When Justin Benson and Aaron Moorhead met, they were interns at Ridley Scottís commercial production company. Soon they were working with each other on a variety of short films and spec advertisements, and when Justin approached Aaron with a genre-bending horror script called Resolution, they decided to pool their talents and resources to get it made.
Shot in 17 days on a tiny budget, the film snagged the attention of the Tribeca Film Festival and has since garnered rave reviews. Now available on iTunes and Netflix streaming, Resolution is scary, funny, conceptually unique and definitely worth a watch.
I recently had the chance to speak with Justin and Aaron about the making of Resolution as well as their upcoming film Spring.
Pictured: Nightmare weaversSo you guys just got back from Italy?
Justin: Yeah, we just got back two weeks ago. We were there for six or seven weeks, shooting Spring.So youíve just shot principal photography then?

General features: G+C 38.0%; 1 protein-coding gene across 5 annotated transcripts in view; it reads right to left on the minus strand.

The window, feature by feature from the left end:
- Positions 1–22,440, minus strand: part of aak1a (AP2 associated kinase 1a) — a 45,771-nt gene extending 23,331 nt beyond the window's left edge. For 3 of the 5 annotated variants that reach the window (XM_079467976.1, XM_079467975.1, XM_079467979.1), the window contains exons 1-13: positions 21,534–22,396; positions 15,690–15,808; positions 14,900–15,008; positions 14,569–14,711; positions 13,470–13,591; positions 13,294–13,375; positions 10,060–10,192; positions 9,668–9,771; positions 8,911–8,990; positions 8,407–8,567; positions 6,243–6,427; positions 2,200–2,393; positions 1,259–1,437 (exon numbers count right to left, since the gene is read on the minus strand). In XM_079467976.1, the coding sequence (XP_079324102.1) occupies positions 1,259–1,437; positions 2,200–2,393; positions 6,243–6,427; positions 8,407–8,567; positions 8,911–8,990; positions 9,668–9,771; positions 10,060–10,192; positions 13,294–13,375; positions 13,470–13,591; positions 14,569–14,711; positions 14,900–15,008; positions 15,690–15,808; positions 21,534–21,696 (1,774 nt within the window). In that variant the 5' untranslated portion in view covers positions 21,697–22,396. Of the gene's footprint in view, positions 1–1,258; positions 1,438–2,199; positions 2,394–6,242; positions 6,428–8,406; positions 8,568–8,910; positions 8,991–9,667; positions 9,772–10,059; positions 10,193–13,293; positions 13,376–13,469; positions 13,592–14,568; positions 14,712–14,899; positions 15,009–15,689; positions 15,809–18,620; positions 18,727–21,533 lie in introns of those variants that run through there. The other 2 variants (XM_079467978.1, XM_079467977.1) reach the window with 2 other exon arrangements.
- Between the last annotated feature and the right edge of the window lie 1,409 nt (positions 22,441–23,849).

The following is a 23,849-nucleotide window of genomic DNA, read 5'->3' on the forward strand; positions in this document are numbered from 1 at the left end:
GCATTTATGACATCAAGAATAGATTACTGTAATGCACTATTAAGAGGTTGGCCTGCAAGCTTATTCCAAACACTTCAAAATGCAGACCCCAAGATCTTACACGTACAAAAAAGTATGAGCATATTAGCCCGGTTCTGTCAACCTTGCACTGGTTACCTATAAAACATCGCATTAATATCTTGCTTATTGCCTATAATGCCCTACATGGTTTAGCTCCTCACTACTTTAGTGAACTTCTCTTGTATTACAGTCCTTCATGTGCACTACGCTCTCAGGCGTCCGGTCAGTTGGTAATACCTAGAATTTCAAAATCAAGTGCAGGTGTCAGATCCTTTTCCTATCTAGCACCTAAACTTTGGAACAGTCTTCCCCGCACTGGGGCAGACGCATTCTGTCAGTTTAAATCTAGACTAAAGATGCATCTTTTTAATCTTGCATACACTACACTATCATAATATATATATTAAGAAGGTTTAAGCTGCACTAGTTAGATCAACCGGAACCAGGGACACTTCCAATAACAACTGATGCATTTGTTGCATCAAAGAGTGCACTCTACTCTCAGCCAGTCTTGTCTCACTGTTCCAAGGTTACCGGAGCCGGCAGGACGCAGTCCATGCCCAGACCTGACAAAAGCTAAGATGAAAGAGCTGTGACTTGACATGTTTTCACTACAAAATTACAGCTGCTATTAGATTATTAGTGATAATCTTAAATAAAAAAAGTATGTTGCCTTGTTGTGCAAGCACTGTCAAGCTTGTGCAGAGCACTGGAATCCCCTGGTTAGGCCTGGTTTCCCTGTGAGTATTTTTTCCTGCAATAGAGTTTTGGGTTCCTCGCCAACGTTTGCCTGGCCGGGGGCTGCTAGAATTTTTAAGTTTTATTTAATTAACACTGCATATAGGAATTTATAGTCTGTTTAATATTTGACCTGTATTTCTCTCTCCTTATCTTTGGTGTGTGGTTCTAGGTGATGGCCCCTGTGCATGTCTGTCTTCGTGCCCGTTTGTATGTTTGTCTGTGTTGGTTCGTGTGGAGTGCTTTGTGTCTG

Justin: Yeah, we just finished. And we did a few days in the U.S.Letís talk about your first film, Resolution. What was your budget, how big was your crew, and what were the day-to-day logistics like?
Justin: Uh Ö I donít remember, actually.
Aaron: I think we had ten people on set most of the time. For the final scene of the movie we were up to about eighteen people.
Justin: It was really small. The entire budget of the movie was tiny. Tiny, tiny, tiny, tiny, tiny. It was just our checking account.
Thatís impressive. It really does not look or feel so cheap.
Aaron: The budget on Spring is literally Ö twenty-seven times the budget of Resolution.
Justin: But I think we can honestly say, from Resolution to Spring, you can tell on set we were getting more because we had more money. It looks like a much more expensive movie.So on Resolution did you just have crew camp out at the cabin, or did they stay nearby and that place wasnít as remote as it seemed?